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September 4, 2020 Weekly Market Recap

The rally runs into some profit taking…

The market’s August momentum bled into September to start the week, as the S&P 500 notched its 22nd record close of the year, but profit taking in the mega-caps and growth stocks ultimately took the major indices sharply lower by week’s end.

The S&P 500 fell 2.3%, the Nasdaq Composite fell 3.3%, the Dow Jones Industrial Average fell 1.8%, and the Russell 2000 fell 2.7%.

September 4, 2020 Weekly Market Recap

While the profit taking started on Thursday from an index perspective, it really started on Wednesday in Apple (AAPL), Tesla (TSLA), and Zoom Video (ZM). The day before, shares of Zoom surged 40% after crushing earnings expectations.

The top-weighted information technology sector (-4.2%), which was – and still is – this year’s best-performing sector, was among this week’s laggards amid a 6.4% decline in Microsoft (MSFT). The energy sector (-4.5%) declined the most, while the utilities (+0.4%) and materials (+0.8%) sectors were spared.

Granted, there wasn’t that much profit to take from the beleaguered energy sector, but it continued to get pounced amid weaker oil prices ($39.70/bbl, -3.27, -7.6%).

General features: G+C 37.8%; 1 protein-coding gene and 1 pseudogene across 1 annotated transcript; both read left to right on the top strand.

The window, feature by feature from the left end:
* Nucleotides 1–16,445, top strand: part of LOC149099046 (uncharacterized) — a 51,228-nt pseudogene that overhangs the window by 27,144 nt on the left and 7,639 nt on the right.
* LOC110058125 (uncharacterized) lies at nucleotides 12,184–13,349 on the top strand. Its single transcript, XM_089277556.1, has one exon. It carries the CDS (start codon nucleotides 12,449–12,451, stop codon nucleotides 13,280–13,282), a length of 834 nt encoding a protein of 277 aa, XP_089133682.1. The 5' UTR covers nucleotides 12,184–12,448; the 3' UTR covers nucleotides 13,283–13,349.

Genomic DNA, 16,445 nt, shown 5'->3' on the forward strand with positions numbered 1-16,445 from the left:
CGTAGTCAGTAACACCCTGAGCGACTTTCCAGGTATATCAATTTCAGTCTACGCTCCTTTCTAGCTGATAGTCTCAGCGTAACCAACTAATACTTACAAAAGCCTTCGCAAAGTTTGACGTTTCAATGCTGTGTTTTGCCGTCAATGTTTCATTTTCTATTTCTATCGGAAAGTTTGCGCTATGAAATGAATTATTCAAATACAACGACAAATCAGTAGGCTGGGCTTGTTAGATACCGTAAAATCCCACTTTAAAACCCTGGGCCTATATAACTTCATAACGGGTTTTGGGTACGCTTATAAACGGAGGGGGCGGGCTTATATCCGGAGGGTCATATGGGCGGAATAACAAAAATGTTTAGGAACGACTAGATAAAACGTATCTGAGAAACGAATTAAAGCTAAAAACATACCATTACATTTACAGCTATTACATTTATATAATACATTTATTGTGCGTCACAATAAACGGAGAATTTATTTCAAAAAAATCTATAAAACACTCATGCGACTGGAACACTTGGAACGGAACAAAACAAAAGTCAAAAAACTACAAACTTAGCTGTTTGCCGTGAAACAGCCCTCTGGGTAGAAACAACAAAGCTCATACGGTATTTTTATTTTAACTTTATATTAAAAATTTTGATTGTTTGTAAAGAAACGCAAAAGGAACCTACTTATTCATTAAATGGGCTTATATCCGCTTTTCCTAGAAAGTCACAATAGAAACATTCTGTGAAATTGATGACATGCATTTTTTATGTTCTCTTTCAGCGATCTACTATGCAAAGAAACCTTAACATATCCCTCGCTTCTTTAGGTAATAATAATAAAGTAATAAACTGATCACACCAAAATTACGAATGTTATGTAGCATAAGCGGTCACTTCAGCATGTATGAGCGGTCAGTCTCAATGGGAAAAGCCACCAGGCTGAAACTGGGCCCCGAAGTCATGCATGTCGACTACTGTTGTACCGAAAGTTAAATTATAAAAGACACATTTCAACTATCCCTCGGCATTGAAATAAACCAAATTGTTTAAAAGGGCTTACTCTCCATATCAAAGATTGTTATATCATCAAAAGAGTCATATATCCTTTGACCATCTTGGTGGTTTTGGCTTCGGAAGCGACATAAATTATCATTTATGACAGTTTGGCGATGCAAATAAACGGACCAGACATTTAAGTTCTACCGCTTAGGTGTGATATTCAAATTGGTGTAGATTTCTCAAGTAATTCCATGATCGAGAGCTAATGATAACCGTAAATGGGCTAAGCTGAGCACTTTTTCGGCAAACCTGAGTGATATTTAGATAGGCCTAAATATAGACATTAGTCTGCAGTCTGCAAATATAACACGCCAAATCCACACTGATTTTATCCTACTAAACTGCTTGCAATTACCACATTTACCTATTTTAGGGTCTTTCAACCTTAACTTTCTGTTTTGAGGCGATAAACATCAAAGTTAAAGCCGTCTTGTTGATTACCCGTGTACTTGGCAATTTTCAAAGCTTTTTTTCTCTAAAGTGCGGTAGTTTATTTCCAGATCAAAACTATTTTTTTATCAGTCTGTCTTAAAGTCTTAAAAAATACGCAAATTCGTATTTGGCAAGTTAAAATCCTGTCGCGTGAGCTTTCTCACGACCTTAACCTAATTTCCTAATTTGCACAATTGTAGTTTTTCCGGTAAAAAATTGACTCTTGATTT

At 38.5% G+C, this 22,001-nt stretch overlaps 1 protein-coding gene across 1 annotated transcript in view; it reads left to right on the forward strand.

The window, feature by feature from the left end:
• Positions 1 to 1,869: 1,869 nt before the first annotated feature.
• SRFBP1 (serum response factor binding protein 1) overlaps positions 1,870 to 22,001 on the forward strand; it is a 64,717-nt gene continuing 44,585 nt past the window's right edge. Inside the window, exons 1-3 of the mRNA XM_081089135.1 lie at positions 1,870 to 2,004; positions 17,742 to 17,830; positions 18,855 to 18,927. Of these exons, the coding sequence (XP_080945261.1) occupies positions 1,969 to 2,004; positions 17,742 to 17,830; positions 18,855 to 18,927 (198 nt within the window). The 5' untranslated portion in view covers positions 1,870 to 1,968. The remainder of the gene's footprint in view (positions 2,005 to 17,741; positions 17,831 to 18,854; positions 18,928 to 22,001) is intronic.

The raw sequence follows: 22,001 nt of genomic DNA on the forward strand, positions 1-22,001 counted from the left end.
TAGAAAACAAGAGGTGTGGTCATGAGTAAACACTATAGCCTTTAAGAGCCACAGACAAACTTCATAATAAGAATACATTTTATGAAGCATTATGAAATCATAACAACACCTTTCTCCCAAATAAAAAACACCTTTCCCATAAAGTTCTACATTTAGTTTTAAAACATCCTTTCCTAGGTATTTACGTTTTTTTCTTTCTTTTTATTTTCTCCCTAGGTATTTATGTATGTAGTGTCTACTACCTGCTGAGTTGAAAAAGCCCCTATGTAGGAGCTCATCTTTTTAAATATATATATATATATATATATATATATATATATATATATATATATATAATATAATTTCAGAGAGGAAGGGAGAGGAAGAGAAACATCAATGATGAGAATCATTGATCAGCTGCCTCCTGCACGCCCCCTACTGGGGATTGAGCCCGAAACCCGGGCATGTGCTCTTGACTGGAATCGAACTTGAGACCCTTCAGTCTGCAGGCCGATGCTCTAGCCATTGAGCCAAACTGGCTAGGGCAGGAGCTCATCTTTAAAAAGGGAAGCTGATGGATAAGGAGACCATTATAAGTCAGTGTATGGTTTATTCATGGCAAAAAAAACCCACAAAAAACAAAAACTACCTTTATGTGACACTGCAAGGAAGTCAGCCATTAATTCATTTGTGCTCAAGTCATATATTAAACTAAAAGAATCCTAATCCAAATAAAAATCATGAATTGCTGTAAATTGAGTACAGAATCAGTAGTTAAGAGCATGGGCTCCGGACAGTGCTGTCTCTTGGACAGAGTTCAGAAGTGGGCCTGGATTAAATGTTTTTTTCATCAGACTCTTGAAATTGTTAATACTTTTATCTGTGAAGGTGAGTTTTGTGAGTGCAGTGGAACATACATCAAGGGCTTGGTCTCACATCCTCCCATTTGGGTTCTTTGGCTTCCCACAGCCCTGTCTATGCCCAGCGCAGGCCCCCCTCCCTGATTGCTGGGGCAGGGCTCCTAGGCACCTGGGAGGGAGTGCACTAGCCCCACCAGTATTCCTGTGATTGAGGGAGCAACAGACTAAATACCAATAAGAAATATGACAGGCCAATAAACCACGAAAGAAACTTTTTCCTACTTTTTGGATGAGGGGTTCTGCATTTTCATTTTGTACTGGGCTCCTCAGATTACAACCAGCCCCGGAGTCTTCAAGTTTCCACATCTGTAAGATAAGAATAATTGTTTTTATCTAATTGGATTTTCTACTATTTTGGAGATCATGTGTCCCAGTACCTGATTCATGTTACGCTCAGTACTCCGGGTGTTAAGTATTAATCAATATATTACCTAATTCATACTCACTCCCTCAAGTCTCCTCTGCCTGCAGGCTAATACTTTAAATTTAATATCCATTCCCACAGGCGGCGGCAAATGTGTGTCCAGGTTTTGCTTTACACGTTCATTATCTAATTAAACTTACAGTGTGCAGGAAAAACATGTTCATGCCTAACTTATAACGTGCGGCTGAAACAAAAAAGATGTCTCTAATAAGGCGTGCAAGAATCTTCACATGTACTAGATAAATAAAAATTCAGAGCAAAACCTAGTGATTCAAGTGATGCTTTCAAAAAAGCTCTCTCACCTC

At the end of the week, the encouraging Employment Situation Report for August contributed to the relative outperformance of value/cyclical stocks and some curve-steepening activity. The Russell 1000 Value Index declined 0.3% versus a 3.4% decline for the Russell 1000 Growth index.

Note, the curve-steepening activity on Friday essentially undid the curve-flattening activity from earlier in the week. The 2-yr yield increased one basis point to 0.16%, while the 10-yr yield decreased one basis point to 0.72%. The U.S. Dollar Index advanced 0.5% to 92.79.

The CBOE Volatility Index spiked 33.9% to 30.75, as investors assumed some protection against further weakness in equities. For some context, the S&P 500 ended the week at levels it last traded on August 21.

Source: Briefing Investor

Mike Minter

As Chief Investment Officer, Mike directs the overall investment strategy, develops portfolio allocations, oversees trading and rebalancing, and conducts research and analysis. As a perpetual student of investing and the markets, Mike considers himself obsessed with the subject. He has earned the CERTIFIED FINANCIAL PLANNER™ (CFP®) and Certified Fund Specialist® designations. He is also an active member of the Houston chapter of the Financial Planning Association (FPA).   Read Mike’s Profile HereRead More Articles by Mike

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